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Dromahair back in the spotlight

The former Abbey Manor Hotel in Dromahair has been given permission to house international protection applicants after the High Court this week rejected a bid by Leitrim County Council to block the plan, saying work could go ahead.
Last November, a large crowd gathered outside the former hotel building in Dromahair, where work was being undertaken to prepare for the arrival of 155 applicants for international protection, including 31 single men.
Leitrim County Council brought High Court proceedings against Dromaprop Limited in February 2024, alleging that the company intended to change the use of the Abbey Manor Hotel from “a specific form of tourist accommodation” to temporary use for asylum seekers and had carried out unauthorized work in preparation for the change.
Speaking to the Leitrim Observer following the High Court ruling, local Labor candidate Bernie Linnane welcomed the news.
“I am pleased that there is now clarity about the legal situation; that the hotel can now continue to welcome applicants for international protection. There is so much confusion, rumors, assumptions, fear mongering and all kinds of things happening in the village. I think people should at least be happy if they draw a line below that.
However, Cllr Felim Gurn had a different view. He said there is already a lack of accommodation. “I deal with four or five Irish people every day who cannot get housing and the houses they live in are for sale.”

Leitrim County Council said in a brief statement to the Leitrim Observer that it is currently investigating the outcome of the court’s ruling and has no further comment at this time.
Local independent councilor Felim Gurn reacted scathingly to the news.
“The government has supported the decision to sideline council staff and councilors working on site.
“I am dismayed that this is continuing at a time when the HSE is in crisis and people are waiting up to two years for procedures and having to travel to Northern Ireland to complete procedures.
“It adds more people to a system that is completely unable to accommodate what is happening on the ground.
“Adding 220 people to a community where resources are scarce and schools, primary care centers and people waiting a long time for a doctor’s appointment will add fuel to the fire.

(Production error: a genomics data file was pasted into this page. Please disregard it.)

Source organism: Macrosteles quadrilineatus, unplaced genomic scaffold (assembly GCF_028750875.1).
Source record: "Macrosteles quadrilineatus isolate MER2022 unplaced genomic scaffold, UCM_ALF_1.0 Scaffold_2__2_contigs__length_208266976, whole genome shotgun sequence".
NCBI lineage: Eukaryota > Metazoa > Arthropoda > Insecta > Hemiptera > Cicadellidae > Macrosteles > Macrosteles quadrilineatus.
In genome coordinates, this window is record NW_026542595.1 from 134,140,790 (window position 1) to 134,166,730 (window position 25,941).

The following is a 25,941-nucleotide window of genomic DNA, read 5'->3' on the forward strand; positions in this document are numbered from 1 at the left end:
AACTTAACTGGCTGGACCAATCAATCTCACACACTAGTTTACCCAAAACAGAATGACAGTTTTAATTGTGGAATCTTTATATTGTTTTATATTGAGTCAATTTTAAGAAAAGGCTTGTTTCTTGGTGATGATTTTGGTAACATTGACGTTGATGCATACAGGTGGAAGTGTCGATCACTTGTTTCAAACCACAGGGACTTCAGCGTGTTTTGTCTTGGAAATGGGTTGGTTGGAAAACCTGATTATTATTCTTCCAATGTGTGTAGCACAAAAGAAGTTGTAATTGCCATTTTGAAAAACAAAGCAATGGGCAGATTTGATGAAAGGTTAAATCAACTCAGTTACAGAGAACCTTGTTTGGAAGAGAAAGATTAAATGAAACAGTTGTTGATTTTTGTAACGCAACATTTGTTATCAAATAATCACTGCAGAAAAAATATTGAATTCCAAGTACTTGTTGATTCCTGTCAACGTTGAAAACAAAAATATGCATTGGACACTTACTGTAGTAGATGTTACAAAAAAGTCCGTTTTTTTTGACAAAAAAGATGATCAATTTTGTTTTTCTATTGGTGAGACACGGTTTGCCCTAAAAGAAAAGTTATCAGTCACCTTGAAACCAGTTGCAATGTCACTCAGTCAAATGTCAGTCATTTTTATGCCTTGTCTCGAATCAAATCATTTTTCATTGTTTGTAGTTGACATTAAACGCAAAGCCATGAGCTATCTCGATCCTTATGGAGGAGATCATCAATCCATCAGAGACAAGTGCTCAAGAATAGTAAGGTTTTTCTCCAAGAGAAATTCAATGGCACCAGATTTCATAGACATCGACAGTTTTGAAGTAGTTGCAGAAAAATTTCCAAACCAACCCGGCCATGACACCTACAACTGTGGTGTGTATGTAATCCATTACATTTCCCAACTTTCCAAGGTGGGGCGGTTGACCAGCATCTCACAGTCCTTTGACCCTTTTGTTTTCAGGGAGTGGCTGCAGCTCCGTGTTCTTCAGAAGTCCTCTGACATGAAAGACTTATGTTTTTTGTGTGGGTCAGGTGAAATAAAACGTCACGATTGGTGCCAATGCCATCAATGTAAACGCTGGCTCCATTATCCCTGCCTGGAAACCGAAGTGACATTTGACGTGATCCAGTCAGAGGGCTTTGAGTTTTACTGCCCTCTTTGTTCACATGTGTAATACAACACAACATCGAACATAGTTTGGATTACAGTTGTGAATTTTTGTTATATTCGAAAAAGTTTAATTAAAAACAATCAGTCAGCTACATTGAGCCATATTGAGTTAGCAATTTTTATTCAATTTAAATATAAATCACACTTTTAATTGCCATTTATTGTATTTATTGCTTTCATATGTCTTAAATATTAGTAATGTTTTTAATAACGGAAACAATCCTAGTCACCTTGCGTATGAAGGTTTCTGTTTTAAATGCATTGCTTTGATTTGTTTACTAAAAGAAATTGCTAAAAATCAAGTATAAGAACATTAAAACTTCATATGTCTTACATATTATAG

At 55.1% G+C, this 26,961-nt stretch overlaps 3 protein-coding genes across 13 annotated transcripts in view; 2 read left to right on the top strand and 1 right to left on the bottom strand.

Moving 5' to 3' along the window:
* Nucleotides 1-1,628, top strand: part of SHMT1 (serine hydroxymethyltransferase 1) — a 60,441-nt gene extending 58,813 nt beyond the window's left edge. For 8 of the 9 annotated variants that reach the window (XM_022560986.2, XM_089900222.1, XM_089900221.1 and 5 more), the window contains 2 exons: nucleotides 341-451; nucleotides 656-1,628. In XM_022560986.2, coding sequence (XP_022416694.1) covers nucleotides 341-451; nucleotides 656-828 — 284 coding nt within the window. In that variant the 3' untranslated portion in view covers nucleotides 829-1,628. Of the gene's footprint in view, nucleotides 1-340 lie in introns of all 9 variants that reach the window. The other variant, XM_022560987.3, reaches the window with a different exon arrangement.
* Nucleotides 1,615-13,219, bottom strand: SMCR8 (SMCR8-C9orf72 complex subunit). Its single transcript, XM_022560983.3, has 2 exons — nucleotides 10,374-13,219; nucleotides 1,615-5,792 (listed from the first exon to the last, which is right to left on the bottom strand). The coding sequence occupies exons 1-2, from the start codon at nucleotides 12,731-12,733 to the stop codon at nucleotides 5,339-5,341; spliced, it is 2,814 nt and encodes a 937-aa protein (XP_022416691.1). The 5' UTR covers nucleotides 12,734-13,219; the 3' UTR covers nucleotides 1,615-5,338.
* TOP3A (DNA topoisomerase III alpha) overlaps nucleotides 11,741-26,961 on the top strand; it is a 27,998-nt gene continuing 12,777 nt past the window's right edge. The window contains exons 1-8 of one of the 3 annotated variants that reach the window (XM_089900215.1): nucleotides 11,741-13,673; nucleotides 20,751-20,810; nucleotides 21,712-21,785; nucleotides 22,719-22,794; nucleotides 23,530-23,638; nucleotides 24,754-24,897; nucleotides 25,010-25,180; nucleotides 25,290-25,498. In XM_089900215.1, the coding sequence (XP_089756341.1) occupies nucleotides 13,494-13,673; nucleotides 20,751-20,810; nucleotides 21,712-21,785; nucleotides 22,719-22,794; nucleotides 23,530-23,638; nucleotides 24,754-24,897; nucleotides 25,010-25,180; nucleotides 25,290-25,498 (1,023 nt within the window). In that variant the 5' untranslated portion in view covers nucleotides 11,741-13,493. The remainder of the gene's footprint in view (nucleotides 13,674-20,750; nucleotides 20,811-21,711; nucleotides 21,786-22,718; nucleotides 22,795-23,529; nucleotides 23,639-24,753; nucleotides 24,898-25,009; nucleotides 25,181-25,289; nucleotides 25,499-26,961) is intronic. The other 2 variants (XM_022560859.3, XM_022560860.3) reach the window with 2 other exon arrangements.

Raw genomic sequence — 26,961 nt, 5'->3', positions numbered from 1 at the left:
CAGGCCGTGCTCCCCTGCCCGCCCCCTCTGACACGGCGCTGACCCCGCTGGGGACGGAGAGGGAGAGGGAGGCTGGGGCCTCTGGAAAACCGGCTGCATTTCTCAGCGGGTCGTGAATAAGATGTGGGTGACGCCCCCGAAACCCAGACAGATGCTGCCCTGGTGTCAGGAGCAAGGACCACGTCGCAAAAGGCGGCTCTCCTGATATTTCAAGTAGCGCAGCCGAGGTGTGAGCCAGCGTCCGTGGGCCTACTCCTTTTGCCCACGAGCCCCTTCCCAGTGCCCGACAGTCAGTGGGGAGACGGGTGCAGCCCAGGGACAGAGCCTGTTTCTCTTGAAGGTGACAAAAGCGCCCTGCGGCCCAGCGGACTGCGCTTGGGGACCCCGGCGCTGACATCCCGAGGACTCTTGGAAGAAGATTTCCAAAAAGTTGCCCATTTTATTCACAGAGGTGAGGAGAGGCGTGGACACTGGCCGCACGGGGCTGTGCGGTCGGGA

“The Government has no control over the amount of emigrants entering Ireland and is unable to deal with the 13,000 homeless people who are sleeping on the streets and have been since this Government was formed. Nothing has been done to solve that problem,” he said.
He continued: “At a time when 80% of arrivals are from Northern Ireland, our Garda stations along the border should certainly be manned and checkpoints set up. There are checkpoints for speeding and drink driving, so they certainly need to try to get on top of people crossing the border from England into the south of Ireland.”
He said there is already a lack of accommodation.
“I deal with four or five Irish people every day who cannot get housing and the houses they live in are for sale.”
However, Labour’s Bernie Linnane commented: “Now our community can continue to work together to ensure the whole situation works out as best as possible for all of us, including our new neighbours.
Asked if she knew how many people would come to the hotel, Ms Linnane said that “the implication made in the original arrangement last year was for 155 people; 124 in families and 31 men, so I don’t know if there’s any change in that and I’m not privy to that information, but it looks like that’s what we’re looking at.”
There have been a number of arson attacks on properties linked to asylum seekers in recent years and The Observer asked Ms Linnane if she would be concerned about a similar incident taking place in the village.
“Arson is a word I hate the sound of and I really hope no one in Dromahair is willing to go to that kind of trouble. I think we are a better community than that.
“There are decent people in Dromahair who want to do the right thing and I’m pretty sure none of them would stoop to that level.”
When asked how to ease tensions and concerns for both locals and incoming asylum seekers, she said. “The only way we can ever allay concerns about new people is to talk to them, engage with them, get to know them and reach out to them; I think this is what a community can do to welcome people.
“When we talk to people, the fears and disagreements often disappear, because deep down we all want the same things; we all want a safe place to live,” she concluded.

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